I try to solve scientific problems with machine learning. Much of my work has been on combining machine learning and crowdsourcing to do better science than with either alone. You can read about some of my work on the TensorFlow blog and on this blog here and here.

You can see my published research on ORCID and Google Scholar. I also have three accepted ICML’22 workshop papers to be presented shortly.

I am grateful to have been awarded funding by Meta (co-lead, “AI-assisted Soft Segmentation of Distant Galaxies by Citizen Scientists”), the Software Sustainability Institute (Fellow ‘22), and the Alan Turing Institute (Postdoctoral Enrichment Scheme ‘22).


Whatever I work on, I find these principles helpful.

Embrace Uncertainty

Science demands quantified uncertainty, on both our measurements and our predictions. Unfortunately, most machine learning methods don’t deal well with uncertainty. Deep neural networks tend to be overconfident, for example, which prevents scientists from relying on them. But Bayesian deep learning can help mitigate this. And once we have trustworthy uncertainties, we can use them to do cool stuff like active learning.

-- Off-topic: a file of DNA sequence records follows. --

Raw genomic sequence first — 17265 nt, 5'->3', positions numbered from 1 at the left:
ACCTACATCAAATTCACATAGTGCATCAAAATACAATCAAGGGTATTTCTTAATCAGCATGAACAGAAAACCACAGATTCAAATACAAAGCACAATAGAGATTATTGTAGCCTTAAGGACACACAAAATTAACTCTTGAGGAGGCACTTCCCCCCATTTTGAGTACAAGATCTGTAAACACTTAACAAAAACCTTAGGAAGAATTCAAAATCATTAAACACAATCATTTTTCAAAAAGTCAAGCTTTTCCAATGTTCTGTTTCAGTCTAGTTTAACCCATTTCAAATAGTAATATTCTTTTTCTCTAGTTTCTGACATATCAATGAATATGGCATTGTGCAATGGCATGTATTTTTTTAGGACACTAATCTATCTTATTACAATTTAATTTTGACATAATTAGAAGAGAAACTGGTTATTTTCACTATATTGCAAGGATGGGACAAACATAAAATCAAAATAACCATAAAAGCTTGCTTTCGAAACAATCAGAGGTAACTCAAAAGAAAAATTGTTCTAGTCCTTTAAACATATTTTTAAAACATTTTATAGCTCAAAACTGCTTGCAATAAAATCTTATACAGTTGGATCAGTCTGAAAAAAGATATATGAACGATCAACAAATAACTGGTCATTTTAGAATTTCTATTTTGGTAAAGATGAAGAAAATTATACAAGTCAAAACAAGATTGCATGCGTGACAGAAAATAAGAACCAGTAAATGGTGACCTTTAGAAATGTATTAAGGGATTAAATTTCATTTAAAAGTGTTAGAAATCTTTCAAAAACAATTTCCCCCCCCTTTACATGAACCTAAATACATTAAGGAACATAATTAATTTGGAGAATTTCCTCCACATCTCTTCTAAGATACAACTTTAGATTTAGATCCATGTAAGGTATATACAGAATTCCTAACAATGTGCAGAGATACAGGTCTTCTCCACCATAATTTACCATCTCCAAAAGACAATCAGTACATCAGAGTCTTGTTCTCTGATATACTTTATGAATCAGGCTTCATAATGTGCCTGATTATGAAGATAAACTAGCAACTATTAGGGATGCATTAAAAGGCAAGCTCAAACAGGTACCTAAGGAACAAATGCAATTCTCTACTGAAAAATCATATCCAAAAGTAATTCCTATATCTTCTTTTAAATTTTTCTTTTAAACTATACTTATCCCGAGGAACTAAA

Design Systems, not SOTA

Much CS research focuses on showing state-of-the-art (SOTA) results on carefully constructed benchmarks. However, as scientists, we require our methods to work reliably on real data. Real data is often very different to common benchmarks (highly uncertain, heteroskedastic, imbalanced, etc.) and so models that do well on benchmarks often fail in practice. Collaborating with CS researchers to understand and tailor our methods is obviously helpful. More broadly, I try to break free of the SOTA paper mentality and do what works. I aim to build systems that (hopefully) perform greater than the sum of their parts.